Any takers?


Coach Tony

Sep 26, 2011

Cut or Keep?

by: Neil

I would have a meeting with the player and the parents as soon as possible. The coaching staff should explain the situation. Talk about the positives and negatives the player brings to the team and the impact of those positives and negatives on the coaching staff and the team players. Document a list(make sure the player knows the list can be added to) of the Negatives the player exhibits and explain that they will not be tolerated. Draft a conduct contract that applies to the whole team and all should sign off on it. Post it in the dugout along with a list of what actions will be taken if the player violates the conduct policy. The punishments of the player should be graduated so each violation is more sever. Removal from an Inning, Suspension from game, multiple game suspension, and removal from team . Whatever you think will motivate the player. Remember the goal is to change his behavior not kick him off. The coaching staff should have inning by inning, game by game, week by week, meetings as needed with the player and parents to give positive and negative feedback on how he is doing. If the player and parents cannot agree to the rules you set down you need to tell them straight out you will not have him on the team. It is a lot more work. But this lets the kid and parents know what is expected of them and gives the kid a chance to change his behavior. It lets you coach a team without disruptive behavior with clear rules and consequences.

Sep 25, 2011

Been There.

by: Anonymous

I agree with coach Henze. I have also been in the same situation. You can deal with the player, but when the parents get involved and start creating additional distractions with other parents, it is time to cut him. His behavior alone justifies your decision to cut him, but believe me, when the parents of this player start causing problems by going to other parents, you have no choice. No one player is worth more than the team. You will find your remaining players will respond in a positive manner and you will be a better team for it.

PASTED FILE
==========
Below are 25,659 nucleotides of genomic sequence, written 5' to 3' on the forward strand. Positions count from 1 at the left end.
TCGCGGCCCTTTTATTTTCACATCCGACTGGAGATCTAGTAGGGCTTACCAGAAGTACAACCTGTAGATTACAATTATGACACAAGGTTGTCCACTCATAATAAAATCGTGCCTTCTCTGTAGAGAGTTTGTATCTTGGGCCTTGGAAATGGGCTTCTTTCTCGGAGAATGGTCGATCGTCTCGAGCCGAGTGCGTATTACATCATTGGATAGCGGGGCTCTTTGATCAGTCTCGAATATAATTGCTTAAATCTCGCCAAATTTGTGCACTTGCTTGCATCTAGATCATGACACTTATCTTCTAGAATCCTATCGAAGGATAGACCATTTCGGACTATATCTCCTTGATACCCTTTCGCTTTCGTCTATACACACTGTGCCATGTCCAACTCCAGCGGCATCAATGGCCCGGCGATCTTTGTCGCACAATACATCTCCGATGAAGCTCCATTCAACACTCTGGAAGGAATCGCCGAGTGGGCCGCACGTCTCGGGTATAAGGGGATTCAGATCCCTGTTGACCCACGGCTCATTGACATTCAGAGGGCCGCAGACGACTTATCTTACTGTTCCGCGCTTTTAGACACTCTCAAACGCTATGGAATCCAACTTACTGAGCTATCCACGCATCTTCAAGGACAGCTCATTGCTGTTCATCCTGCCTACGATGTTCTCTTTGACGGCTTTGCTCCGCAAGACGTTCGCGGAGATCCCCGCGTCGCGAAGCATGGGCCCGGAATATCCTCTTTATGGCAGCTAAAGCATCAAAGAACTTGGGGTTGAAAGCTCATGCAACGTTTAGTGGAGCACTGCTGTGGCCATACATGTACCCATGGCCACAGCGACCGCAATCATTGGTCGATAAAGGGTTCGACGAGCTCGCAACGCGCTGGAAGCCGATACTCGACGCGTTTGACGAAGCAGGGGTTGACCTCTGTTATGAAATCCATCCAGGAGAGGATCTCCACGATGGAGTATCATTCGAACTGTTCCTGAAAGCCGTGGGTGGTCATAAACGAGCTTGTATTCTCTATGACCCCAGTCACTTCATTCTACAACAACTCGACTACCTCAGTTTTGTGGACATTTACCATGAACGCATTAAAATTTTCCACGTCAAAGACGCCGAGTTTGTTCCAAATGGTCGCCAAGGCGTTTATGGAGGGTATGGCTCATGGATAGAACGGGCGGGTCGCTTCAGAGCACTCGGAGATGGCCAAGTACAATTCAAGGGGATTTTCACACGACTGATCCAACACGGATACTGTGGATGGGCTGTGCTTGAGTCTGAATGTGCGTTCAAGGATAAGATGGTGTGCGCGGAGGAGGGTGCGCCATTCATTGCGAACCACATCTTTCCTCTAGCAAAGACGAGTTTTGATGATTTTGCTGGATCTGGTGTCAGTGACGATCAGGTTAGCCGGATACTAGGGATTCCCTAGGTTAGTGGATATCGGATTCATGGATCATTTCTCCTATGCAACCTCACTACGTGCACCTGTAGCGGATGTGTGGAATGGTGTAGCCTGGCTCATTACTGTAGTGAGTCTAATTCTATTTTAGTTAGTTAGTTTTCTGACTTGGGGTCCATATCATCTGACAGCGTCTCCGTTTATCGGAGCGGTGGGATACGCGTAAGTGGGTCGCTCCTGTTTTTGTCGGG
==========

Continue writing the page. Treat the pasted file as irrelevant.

Coach Tom

Sep 25, 2011

Troubled Athlete

by: Anonymous

I understand the player has talent but I would rather lose 1 player than the remainder of the team. He should be setting an example being one of the senior players on your team. In other words “Cut Bait”!!

Sep 24, 2011


by: John C


Alot of Teams have kids who also go to the same school. This is an opportunity for you as Coaches to make a positive impact on the kids both on and off the field. No matter what sport you coach. Please implement a ZERO tolerance for bullying. As teammates these kids can have an impact on their fellow students who are being teased, taunted and physically abused. Teaching them to step in to stifle this behavior will create a safe environment for those who are less able to stand up for themselves. In some cases the bully is an athlete who may even be a player on your team. Ask questions, communicate. The kids all know who these bullies are. They may not tell their parents but they will talk to their coaches. There is a different respect that players have for their coaches. This solidarity will show both on and off the field. Your team will be closer and act more cohesive while also building a ZERO TOLERANCE towards those who feel the need to do harm towards others. Don’t be afraid to search out those who are being bullied. In some cases it may even be your own player/son.

Sep 24, 2011

Troubled players

by: John C

I am a parent of a 11U player. I pulled my son from the team after try outs. We had several players with behavioral issues. Which was in part one of the reasons that I pulled him. One player would throw his helmet and bat after making an out. Another would break down on the mound flailing about. Another was very negative towards his teammates calling them losers after the game. Like many teams this one was coached by Fathers. The 3 players mentioned were coaches kids. If you must have these players on your team., you must (1) Bat them last until their behavior changes (2) Play them less innings (3) Do not pitch them (4) Make sure to emphasize the reason for their demotion before each game. You will see a noticeable difference in their behavior. The few games it will take to readjust their attitude will payoff in the long run. DO NOT HESITATE TO BENCH THEM FOR THE REMAINDER OF THE GAME IF THE ATTITUDE RETURNS. The parents do not have a voice when it comes to fielding your team. As long as everyone is treated equally you will never be wrong. Never reward poor behavior.